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[filmscanners] Re: Black and white scans onLS4000EDandotherissues



On Sun, Jun 30, 2002 at 09:38:46AM -0400, darkroom@ix.netcom.com wrote:
> No Bruce, I did NOT assume EVERYONE with a Nikon scanner has a depth of focus 
>issue...I'd say you did the assuming here.  What I know is it IS an issue with 
>that scanner, apparently more so than with any other scanner.
>
> Austin
>


I suspect the problem is there for every LS4000 scanner but people either
have flat enough film or are as not as critical as others.

An easy test is to manually focus on a specific part of the film and scan.
That will give you an image critically focused on that point. Then in
NikonScan manually adjust the "Manual Focus Adjustment" number setting in
increments of +/- 5 then rescan. At a deviation of about 10 from critical
focus you should have noticeable softening of the image. Your own comfort
levels will vary but you can, by using multiple point focus sampling,
determine whether the film is flat enough for a sharp scan across the
entire image.

Tony


> -------------------------------------
>
> Austin,
> You assume that everyone with a Nikon scanner has depth of focus issues.
> But not me nor the three others that I personally know who use them.  No
> depth of focus problems.  I am not saying that there isn't an issue with
> depth of focus, but that some units(or maybe we just have flat film)do
> not exhibit the problem.
> Bruce Burnett
>
> -----Original Message-----
> From: filmscanners_owner@halftone.co.uk
> [mailto:filmscanners_owner@halftone.co.uk] On Behalf Of Austin Franklin
> Sent: Saturday, June 29, 2002 8:51 PM
> To: buddybru@msn.com
> Subject: [filmscanners] RE: Black and white scans
> onLS4000EDandotherissues
>
> Hi Todd,
>
> > Most of the sources I've seen discuss the Callier effect show the same
> neg
> > printed through the two light sources. Unfortunately, what they've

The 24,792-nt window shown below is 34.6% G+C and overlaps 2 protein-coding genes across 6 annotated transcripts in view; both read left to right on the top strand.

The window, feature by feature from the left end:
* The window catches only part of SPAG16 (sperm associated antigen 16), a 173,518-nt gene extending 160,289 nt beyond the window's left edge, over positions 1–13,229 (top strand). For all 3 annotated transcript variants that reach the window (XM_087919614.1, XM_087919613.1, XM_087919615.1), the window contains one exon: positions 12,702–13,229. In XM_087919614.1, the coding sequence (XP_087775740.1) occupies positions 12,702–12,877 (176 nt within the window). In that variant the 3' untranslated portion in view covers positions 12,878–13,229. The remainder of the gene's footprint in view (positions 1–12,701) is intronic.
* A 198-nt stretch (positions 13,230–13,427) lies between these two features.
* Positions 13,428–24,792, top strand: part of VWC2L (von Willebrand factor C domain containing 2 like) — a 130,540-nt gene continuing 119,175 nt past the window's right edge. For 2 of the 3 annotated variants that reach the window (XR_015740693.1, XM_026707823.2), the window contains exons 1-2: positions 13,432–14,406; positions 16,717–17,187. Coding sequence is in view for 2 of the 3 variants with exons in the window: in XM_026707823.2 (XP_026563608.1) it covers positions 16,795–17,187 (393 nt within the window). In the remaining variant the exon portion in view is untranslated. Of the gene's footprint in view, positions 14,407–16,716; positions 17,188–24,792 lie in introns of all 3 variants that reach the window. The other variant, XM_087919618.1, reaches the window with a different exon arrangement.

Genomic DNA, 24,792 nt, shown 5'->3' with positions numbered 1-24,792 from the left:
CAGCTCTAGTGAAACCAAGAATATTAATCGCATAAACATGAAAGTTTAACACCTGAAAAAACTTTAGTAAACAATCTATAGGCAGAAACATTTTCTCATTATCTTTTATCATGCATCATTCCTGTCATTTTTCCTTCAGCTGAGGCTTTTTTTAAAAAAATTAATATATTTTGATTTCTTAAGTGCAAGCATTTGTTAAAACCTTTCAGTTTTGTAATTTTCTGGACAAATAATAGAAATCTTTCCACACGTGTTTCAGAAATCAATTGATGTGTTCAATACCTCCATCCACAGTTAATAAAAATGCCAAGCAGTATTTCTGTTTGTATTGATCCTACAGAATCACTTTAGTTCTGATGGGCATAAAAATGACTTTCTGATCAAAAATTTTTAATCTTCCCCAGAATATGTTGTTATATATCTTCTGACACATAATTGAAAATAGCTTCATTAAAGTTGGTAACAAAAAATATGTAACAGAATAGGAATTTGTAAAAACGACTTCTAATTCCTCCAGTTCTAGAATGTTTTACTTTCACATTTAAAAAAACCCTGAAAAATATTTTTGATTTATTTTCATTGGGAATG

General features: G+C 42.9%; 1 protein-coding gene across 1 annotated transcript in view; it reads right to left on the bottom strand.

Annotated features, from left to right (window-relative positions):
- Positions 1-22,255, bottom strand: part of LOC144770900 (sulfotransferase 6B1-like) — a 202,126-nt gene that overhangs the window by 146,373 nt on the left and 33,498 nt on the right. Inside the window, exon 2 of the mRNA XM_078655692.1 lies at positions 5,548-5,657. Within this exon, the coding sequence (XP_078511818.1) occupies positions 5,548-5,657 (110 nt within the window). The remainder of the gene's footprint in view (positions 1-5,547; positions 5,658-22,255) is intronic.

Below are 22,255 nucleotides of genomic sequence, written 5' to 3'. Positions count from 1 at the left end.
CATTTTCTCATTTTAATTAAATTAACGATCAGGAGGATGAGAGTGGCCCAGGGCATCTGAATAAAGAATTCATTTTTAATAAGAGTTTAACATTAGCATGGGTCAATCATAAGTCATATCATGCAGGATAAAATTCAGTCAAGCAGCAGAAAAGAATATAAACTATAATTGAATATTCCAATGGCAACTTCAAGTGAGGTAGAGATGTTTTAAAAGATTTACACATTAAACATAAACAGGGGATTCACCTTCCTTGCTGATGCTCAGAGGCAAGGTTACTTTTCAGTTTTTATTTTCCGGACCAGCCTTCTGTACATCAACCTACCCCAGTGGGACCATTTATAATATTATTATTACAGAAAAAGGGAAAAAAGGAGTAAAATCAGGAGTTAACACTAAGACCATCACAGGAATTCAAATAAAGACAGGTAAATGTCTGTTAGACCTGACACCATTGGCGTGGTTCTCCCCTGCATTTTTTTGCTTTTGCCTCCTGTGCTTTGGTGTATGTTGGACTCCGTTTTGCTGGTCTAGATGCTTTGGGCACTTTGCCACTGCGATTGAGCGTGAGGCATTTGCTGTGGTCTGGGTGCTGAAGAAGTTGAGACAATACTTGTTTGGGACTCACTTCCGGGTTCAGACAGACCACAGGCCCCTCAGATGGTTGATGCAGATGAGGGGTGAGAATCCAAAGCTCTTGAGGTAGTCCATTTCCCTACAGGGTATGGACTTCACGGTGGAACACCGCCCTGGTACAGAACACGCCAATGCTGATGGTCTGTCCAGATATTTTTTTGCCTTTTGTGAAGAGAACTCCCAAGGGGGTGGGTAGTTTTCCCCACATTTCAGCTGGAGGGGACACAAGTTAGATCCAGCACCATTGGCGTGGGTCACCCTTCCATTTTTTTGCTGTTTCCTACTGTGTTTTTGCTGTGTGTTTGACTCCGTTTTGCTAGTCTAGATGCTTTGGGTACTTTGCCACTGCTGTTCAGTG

> done is
> > taken a neg that was tailored to print well on a coldlight and printed
> it
> > with a condenser, then claim the highlights burn out...DUH.
> > Likewise if they
> > print a neg that was tailored to a condenser and print it with a
> coldlight
> > it will look flat.
>
> Well, it has been well proven that you can get the same density range
> from
> the same negative with a cold light or a point light source, using
> appropriate exposure time, aperture and grade of paper (or filter), so
> that
> is a non-issue.  The other issues are the "Callier effect", sharpness,
> dust,
> scratches and tonality (dynamic range).
>
> > the
> > Callier effect is predicable, and in some cases useful, and can be
> > compensated for as needed.
>
> What about the limited depth of focus, as well as scratches and dust?
> How
> do you compensate for that?
>
> > Not sure if depth of focus is of any real relevance.
>
> Snark, snark...ask people who own Nikon scanners if depth of focus is an
> issue or not ;-)
>
> > Anyway, just my experience, not out to tell anyone theirs is wrong.
>
> Understood.  Me too.
>
> Austin
>
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--
Tony Terlecki
ajt@mrps.demon.co.uk
Running Debian/GNU 2.2 Linux

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